Wine can be a delicate, fragile thing. Exposing a bottle to higher temperatures for an extended period of time will affect its integrity and potentially “cook” the wine. But exactly how hot is too hot? And how long is too long before your wine turns to vinegar? Let’s explore how temperature affects wine.
So, you’ve picked up a lovely bottle of Pinot Noir on an unusually warm Saturday. After you watch the kids’ soccer games and wait in a particularly long line at the grocery store, you realize that your wine has been sitting in a hot car approaching 80˚F for a good 4–5 hours. Or maybe you left a bottle out on the counter during winter while the heat was blasting. Is the wine spoiled? Did you just turn that beautiful bottle of Pinot into an expensive bottle of vinegar?
The answer is, well, possibly.
There are many factors involved in wine spoilage, and no definitive temperature will make a wine go bad. But wine is best stored between 53–57˚F when intended for aging, and temperatures can range from the mid-40s to mid-60s for service, depending on the wine.
Once you creep past 70˚F, wine falls into the danger zone, and is in peril of irreparable damage.
Be wary if it’s kept in temperatures above 75˚F for more than a few days. Above 80˚F, that wine is at risk with each passing hour.
Does that mean that a bottle left out in your 72˚F living room for a week is going to spoil? Probably not, but it may expedite the aging process, which becomes accelerated by exposing wine to higher temperatures. So, if a wine lives in an environment that’s too warm for too long, it will race through its peak right into decline, instead of developing gracefully.
In addition to temperature and time, a key factor is the wine itself. Better-made wines tend to withstand extreme temperatures and other adverse conditions better than cheap wines, while still maintaining their character. Higher fruit concentration, acids and tannins not only give wine balance and depth, but they can protect it from the elements while in the bottle.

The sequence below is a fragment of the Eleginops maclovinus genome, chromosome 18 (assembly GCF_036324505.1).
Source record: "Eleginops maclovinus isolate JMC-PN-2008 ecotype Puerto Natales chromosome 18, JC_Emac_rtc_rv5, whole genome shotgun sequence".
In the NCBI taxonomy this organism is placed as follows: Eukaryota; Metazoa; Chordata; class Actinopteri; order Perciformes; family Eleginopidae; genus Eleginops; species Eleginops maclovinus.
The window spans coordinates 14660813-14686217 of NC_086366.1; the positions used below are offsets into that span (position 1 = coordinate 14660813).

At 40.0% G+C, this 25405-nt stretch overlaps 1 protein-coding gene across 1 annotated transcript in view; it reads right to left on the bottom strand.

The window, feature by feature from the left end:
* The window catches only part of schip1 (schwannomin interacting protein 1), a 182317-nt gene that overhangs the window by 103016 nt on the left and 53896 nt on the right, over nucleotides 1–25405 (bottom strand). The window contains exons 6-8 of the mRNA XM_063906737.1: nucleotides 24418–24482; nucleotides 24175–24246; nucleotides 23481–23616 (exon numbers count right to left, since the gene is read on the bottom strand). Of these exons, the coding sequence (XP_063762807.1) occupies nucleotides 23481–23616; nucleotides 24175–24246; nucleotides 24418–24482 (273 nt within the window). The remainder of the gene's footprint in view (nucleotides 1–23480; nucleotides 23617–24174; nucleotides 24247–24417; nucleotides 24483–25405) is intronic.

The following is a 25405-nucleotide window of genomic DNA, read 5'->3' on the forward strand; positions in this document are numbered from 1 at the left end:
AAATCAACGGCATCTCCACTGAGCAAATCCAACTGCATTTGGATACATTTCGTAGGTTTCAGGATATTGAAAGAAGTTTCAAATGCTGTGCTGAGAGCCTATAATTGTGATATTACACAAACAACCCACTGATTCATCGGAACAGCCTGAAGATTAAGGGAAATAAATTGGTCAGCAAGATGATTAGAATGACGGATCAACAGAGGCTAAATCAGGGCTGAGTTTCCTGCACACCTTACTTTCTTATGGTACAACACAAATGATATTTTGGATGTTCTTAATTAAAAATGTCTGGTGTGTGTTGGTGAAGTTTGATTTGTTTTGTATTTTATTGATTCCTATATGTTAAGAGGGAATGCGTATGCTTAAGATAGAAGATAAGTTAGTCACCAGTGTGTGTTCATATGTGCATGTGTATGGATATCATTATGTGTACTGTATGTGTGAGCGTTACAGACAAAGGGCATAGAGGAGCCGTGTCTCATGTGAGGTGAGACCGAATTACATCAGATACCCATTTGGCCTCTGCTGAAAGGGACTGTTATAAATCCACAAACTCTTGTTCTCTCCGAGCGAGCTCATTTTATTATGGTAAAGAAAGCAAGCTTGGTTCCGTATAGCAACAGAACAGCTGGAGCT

For example, I found a 1995 Sagrantino di Montefalco at a friend’s house that he had stored in his kitchen wine rack above the refrigerator, of all places. While it showed a bit more age than it should have, the bottle was still quite enjoyable. However, I have also had more recent vintages of lighter Pinot Grigio or Sauvignon Blanc at restaurants where it was obvious that they were stored in in too warm conditions and had clearly passed their prime.
One telltale sign that high temperatures have begun to affect your wine is when the cork starts to bulge out of the bottle. On top of the molecular reaction that causes this to happen, it also means the wine has probably been exposed to additional oxygen. That will certainly affect the quality.
One telltale sign that high temperatures have begun to affect your wine is when the cork starts to bulge out of the bottle.
However, just because a bottle is a little warm doesn’t necessarily mean it has turned. If a wine is meant to age for several years and has been left out in a warm room for a few months, it may just have aged more quickly, allowing lucky wine-lovers to catch it at its peak early.
The risk of this “technique” to speed up aging is that rather than a wine’s peak drinking window lasting a year or more, it may only be at its best for a few weeks before it begins to deteriorate.
The lesson? Be careful with your storage temperatures. Wine is a living, breathing thing that evolves every day in the bottle. Be wary if it’s kept in temperatures above 75˚F for more than a few days. Above 80˚F, that wine is at risk with each passing hour.
When in doubt, you are better off putting your wine in a regular refrigerator, rather than leaving it out in the open. A refrigerator’s colder temperature will halt the aging process, but will also prevent the wine from spoiling. But you probably want to remove it after about 6 months as to not dry out the cork.
However, the best solution is a wine refrigerator or cellar made specifically to protect all that fabulous wine you hope to enjoy.